Rod Blagojevich received a fair retrial and his convictions for corruption including trying to sell President Barack Obama's Senate seat should stand, prosecutors said Tuesday in their retort to the ousted Illinois governor's request for another new trial.
The government's 133-page filing in U.S. District Court in Chicago nearly matched a 158-page defense motion last month that alleged a litany of errors at Blagojevich's retrial earlier this year.
"In reality, there was no bias, manipulation, or unfairness on the part of the prosecution, judge or jury," prosecutors said in their response. "The defendant was fairly convicted by a jury of his peers based on overwhelming evidence."
The filing comes just weeks before Blagojevich's sentencing hearing, scheduled to begin Oct. 6. Many legal experts say U.S. District Judge James Zagel is likely to give the 54-year-old Democrat around ten years in prison.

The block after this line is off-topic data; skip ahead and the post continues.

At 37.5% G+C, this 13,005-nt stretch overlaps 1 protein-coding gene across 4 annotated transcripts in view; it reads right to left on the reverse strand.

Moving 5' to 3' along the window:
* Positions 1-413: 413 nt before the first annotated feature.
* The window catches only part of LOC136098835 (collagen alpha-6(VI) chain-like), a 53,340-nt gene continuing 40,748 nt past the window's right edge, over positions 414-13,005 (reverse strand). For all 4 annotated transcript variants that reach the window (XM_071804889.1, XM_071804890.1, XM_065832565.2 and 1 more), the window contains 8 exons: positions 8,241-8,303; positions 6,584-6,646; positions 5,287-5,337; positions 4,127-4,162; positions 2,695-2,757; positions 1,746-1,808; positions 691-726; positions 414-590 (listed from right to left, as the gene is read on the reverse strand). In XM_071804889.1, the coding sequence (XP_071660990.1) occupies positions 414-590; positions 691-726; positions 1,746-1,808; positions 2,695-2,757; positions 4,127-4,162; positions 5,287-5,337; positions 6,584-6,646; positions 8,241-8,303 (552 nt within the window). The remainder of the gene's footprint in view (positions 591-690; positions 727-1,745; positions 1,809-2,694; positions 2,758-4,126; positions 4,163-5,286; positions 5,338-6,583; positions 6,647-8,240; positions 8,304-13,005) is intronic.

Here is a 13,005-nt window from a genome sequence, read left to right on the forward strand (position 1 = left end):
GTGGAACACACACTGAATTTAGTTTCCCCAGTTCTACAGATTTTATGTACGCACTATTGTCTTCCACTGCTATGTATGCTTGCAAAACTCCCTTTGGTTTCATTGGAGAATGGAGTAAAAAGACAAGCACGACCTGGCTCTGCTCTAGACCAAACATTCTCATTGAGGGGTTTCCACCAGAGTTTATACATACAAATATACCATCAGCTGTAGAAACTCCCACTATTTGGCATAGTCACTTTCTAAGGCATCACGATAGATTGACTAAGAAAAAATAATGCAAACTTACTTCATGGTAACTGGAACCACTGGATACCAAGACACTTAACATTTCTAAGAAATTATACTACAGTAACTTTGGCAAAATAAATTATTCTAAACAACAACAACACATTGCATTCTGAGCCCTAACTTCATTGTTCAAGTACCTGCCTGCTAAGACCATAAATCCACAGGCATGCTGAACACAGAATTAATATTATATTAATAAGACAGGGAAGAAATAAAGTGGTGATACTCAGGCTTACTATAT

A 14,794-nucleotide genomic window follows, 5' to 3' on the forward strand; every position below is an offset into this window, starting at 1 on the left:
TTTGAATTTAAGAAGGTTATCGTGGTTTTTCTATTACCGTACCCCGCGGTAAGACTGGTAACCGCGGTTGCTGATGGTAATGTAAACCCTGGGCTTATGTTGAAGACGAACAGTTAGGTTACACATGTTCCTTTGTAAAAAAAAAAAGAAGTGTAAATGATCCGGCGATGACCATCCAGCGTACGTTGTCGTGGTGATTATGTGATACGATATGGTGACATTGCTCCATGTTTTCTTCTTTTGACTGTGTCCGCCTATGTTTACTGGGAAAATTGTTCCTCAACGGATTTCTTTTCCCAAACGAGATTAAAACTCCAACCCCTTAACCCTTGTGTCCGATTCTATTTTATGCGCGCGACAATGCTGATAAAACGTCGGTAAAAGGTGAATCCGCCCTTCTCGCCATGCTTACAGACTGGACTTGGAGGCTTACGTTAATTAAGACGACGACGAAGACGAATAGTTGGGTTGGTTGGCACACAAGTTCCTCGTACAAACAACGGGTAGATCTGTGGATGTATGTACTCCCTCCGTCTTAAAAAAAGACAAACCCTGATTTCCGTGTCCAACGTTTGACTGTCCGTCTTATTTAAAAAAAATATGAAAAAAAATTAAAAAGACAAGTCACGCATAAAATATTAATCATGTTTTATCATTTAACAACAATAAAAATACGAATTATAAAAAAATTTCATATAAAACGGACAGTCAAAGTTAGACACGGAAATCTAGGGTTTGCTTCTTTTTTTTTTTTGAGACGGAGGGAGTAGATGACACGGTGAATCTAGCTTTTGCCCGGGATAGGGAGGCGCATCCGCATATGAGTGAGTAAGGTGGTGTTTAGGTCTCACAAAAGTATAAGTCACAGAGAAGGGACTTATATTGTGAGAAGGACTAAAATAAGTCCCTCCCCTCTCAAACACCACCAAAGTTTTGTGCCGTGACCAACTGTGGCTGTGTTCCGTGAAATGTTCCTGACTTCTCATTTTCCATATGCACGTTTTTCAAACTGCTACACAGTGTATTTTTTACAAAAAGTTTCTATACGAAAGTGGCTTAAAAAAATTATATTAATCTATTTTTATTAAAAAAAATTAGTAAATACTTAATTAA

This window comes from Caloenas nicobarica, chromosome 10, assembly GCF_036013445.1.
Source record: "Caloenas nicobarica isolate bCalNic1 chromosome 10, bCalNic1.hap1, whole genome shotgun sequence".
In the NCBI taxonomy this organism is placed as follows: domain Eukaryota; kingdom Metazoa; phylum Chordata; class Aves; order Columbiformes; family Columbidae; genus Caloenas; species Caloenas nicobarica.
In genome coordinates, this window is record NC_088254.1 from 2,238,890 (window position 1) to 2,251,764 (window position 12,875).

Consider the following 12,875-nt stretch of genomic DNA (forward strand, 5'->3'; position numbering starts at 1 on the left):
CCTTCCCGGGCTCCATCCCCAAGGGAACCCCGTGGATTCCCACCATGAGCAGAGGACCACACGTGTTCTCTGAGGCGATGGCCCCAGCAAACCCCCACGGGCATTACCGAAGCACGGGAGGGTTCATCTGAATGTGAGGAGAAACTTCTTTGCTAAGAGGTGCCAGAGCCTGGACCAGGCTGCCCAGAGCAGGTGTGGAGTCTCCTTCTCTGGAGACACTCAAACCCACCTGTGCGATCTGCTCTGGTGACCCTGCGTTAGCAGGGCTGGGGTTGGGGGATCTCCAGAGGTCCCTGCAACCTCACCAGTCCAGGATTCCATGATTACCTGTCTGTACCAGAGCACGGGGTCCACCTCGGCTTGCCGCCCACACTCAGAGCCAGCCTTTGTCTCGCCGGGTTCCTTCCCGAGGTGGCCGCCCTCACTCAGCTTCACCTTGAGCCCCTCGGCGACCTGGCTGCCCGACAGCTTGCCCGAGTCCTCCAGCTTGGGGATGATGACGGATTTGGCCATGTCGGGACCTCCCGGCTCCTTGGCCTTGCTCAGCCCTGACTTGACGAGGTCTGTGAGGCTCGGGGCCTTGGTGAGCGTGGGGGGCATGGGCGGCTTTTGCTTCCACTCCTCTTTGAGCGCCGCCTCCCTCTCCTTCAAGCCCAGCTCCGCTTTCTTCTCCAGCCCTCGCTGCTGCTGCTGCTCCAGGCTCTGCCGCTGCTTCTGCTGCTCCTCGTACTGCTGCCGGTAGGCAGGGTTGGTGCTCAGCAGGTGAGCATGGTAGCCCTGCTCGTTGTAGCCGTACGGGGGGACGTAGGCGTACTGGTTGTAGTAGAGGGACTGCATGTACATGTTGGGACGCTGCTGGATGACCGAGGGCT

Blagojevich's retrial ended in June with jurors convicting him on 17 of 20 corruption counts, including that he tried to sell or trade the appointment to Obama's vacated Senate seat for a top job or campaign cash.
At the former governor's first trial last year, jurors were deadlocked on all but one count, convicting the twice-elected Blagojevich of making a false statement to the FBI about the extent of his participation in political fundraising.
Among other alleged judicial errors, defense attorneys pointed in their motion to one of the most memorable moments at the retrial — when lead prosecutor Reid Schar opened a blistering cross-examination of Blagojevich.